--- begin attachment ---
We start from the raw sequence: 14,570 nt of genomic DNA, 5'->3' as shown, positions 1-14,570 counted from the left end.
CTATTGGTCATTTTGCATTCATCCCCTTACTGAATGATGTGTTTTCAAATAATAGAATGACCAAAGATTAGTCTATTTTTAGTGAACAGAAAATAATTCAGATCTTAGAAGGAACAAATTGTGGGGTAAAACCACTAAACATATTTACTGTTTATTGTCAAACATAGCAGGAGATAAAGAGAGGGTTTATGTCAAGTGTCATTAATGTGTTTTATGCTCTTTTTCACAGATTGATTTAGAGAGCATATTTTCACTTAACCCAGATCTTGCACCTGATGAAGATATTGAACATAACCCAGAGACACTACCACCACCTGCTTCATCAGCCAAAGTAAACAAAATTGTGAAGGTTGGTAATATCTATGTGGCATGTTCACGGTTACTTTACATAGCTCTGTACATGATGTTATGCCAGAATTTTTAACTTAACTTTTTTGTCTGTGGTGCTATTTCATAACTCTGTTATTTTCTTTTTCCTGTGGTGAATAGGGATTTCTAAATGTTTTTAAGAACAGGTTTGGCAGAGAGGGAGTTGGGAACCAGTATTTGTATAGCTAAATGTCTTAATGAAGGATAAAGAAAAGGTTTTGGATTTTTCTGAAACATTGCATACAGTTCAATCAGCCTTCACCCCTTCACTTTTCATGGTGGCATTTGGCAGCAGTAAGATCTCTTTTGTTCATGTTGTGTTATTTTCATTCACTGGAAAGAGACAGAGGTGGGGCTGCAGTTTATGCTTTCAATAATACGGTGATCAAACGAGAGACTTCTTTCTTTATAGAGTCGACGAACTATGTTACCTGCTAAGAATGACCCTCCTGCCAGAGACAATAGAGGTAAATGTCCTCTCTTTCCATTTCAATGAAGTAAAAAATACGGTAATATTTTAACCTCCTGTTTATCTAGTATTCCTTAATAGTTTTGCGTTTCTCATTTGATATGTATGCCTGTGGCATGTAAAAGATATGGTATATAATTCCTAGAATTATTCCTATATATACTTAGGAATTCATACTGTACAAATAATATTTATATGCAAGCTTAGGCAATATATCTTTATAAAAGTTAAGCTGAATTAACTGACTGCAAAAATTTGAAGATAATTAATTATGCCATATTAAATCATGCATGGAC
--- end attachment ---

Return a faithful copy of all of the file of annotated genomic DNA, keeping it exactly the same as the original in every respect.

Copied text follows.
We start from the raw sequence: 14,570 nt of genomic DNA, 5'->3' as shown, positions 1-14,570 counted from the left end.
CTATTGGTCATTTTGCATTCATCCCCTTACTGAATGATGTGTTTTCAAATAATAGAATGACCAAAGATTAGTCTATTTTTAGTGAACAGAAAATAATTCAGATCTTAGAAGGAACAAATTGTGGGGTAAAACCACTAAACATATTTACTGTTTATTGTCAAACATAGCAGGAGATAAAGAGAGGGTTTATGTCAAGTGTCATTAATGTGTTTTATGCTCTTTTTCACAGATTGATTTAGAGAGCATATTTTCACTTAACCCAGATCTTGCACCTGATGAAGATATTGAACATAACCCAGAGACACTACCACCACCTGCTTCATCAGCCAAAGTAAACAAAATTGTGAAGGTTGGTAATATCTATGTGGCATGTTCACGGTTACTTTACATAGCTCTGTACATGATGTTATGCCAGAATTTTTAACTTAACTTTTTTGTCTGTGGTGCTATTTCATAACTCTGTTATTTTCTTTTTCCTGTGGTGAATAGGGATTTCTAAATGTTTTTAAGAACAGGTTTGGCAGAGAGGGAGTTGGGAACCAGTATTTGTATAGCTAAATGTCTTAATGAAGGATAAAGAAAAGGTTTTGGATTTTTCTGAAACATTGCATACAGTTCAATCAGCCTTCACCCCTTCACTTTTCATGGTGGCATTTGGCAGCAGTAAGATCTCTTTTGTTCATGTTGTGTTATTTTCATTCACTGGAAAGAGACAGAGGTGGGGCTGCAGTTTATGCTTTCAATAATACGGTGATCAAACGAGAGACTTCTTTCTTTATAGAGTCGACGAACTATGTTACCTGCTAAGAATGACCCTCCTGCCAGAGACAATAGAGGTAAATGTCCTCTCTTTCCATTTCAATGAAGTAAAAAATACGGTAATATTTTAACCTCCTGTTTATCTAGTATTCCTTAATAGTTTTGCGTTTCTCATTTGATATGTATGCCTGTGGCATGTAAAAGATATGGTATATAATTCCTAGAATTATTCCTATATATACTTAGGAATTCATACTGTACAAATAATATTTATATGCAAGCTTAGGCAATATATCTTTATAAAAGTTAAGCTGAATTAACTGACTGCAAAAATTTGAAGATAATTAATTATGCCATATTAAATCATGCATGGAC